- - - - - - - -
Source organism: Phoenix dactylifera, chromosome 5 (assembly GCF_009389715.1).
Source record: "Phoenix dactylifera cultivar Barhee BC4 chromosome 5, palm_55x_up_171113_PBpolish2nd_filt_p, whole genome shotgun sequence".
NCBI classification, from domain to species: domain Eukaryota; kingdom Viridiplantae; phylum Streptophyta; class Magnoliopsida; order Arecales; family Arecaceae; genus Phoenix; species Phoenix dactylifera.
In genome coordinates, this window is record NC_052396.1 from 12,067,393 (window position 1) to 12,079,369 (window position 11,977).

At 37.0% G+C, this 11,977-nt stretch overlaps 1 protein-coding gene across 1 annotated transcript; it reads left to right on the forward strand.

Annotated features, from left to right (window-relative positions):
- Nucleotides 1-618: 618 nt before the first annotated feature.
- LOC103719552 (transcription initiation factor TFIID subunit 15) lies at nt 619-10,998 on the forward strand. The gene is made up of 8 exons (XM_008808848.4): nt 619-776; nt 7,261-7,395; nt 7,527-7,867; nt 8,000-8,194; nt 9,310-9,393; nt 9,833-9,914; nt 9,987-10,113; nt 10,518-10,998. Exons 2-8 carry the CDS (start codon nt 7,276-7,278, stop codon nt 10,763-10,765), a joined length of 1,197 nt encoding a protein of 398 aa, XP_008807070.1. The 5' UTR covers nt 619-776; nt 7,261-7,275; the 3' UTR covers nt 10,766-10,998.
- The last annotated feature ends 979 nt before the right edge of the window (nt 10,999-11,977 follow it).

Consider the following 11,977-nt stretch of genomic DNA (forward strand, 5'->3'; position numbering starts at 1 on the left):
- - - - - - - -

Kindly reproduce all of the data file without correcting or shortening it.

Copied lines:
Source organism: Phoenix dactylifera, chromosome 5 (assembly GCF_009389715.1).
Source record: "Phoenix dactylifera cultivar Barhee BC4 chromosome 5, palm_55x_up_171113_PBpolish2nd_filt_p, whole genome shotgun sequence".
NCBI classification, from domain to species: domain Eukaryota; kingdom Viridiplantae; phylum Streptophyta; class Magnoliopsida; order Arecales; family Arecaceae; genus Phoenix; species Phoenix dactylifera.
In genome coordinates, this window is record NC_052396.1 from 12,067,393 (window position 1) to 12,079,369 (window position 11,977).

At 37.0% G+C, this 11,977-nt stretch overlaps 1 protein-coding gene across 1 annotated transcript; it reads left to right on the forward strand.

Annotated features, from left to right (window-relative positions):
- Nucleotides 1-618: 618 nt before the first annotated feature.
- LOC103719552 (transcription initiation factor TFIID subunit 15) lies at nt 619-10,998 on the forward strand. The gene is made up of 8 exons (XM_008808848.4): nt 619-776; nt 7,261-7,395; nt 7,527-7,867; nt 8,000-8,194; nt 9,310-9,393; nt 9,833-9,914; nt 9,987-10,113; nt 10,518-10,998. Exons 2-8 carry the CDS (start codon nt 7,276-7,278, stop codon nt 10,763-10,765), a joined length of 1,197 nt encoding a protein of 398 aa, XP_008807070.1. The 5' UTR covers nt 619-776; nt 7,261-7,275; the 3' UTR covers nt 10,766-10,998.
- The last annotated feature ends 979 nt before the right edge of the window (nt 10,999-11,977 follow it).

Consider the following 11,977-nt stretch of genomic DNA (forward strand, 5'->3'; position numbering starts at 1 on the left):